Subway and Quiznos sell essentially the same product. Quiznos seems to have a better product with its toasted subs and meat that looks like, well, meat. Subway however, has a huge advantage due to its size and cost advantages.

Scale makes everything cheaper for Subway. From food costs to advertising, the bigger chain has more buying power. Imagine splitting the cost of an ad campaign between 40,000 stores versus only 2,100. You can buy more ads with each store paying less. The same tracks out for everything else a restaurant must buy.

Coming out of bankruptcy and staying the course would be a recipe for disaster for Quiznos. Instead, the company should take aggressive steps to lower costs through technology. It should also stop competing with Subway and start differentiating its brand. Focus on quality not strictly price and cast the brand as an alternative that offers a higher-end experience.

Look at how Chipotle and Panera Bread have become lunchtime competitors to Subway without matching prices. It's possible for Quiznos to emerge from bankruptcy and thrive, but only if the company realizes that it can't compete with Subway. It has to be something different, even if the products look similar.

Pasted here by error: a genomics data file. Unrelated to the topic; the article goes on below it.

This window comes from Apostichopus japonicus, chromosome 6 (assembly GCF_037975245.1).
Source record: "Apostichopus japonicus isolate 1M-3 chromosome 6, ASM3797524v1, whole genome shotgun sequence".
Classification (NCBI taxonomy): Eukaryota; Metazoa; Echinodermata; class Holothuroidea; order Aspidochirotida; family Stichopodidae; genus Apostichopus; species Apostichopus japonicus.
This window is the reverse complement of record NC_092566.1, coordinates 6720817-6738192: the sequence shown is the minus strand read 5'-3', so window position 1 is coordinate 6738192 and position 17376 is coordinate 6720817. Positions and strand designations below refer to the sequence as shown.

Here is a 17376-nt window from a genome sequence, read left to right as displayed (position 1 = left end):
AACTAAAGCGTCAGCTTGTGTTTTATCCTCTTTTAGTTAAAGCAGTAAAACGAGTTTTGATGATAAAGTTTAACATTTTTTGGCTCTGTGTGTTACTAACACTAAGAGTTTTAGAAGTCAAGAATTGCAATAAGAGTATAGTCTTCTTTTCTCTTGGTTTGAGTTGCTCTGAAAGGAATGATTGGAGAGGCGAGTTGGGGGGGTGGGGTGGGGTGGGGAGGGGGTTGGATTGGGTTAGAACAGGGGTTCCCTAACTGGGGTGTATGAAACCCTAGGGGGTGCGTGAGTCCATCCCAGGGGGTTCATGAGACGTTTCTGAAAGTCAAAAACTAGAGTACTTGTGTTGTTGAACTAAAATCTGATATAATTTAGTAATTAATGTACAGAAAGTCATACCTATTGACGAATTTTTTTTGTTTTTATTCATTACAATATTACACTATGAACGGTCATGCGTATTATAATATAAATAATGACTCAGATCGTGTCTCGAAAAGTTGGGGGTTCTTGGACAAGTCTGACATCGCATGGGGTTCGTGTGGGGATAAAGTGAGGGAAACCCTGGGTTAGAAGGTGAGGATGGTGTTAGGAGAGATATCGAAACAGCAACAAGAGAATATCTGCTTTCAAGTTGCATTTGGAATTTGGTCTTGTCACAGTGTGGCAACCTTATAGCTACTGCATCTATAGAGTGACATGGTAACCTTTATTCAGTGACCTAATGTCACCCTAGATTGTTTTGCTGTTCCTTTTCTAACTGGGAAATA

The next step for you
Want to profit on business analysis like this? The key for your future is to turn business insights into portfolio gold through smart and steady investing … starting right now. Those who wait on the sidelines are missing out on huge gains and putting their financial futures in jeopardy. The Motley Fool is offering a new special report, an essential guide to investing, which includes access to top stocks to buy now. Click here to get your copy today -- it's absolutely free.

Daniel Kline has no position in any stocks mentioned. The Motley Fool recommends Chipotle Mexican Grill, McDonald's, and Panera Bread. The Motley Fool owns shares of Chipotle Mexican Grill, McDonald's, and Panera Bread. Try any of our Foolish newsletter services free for 30 days. We Fools may not all hold the same opinions, but we all believe that considering a diverse range of insights makes us better investors. The Motley Fool has a disclosure policy.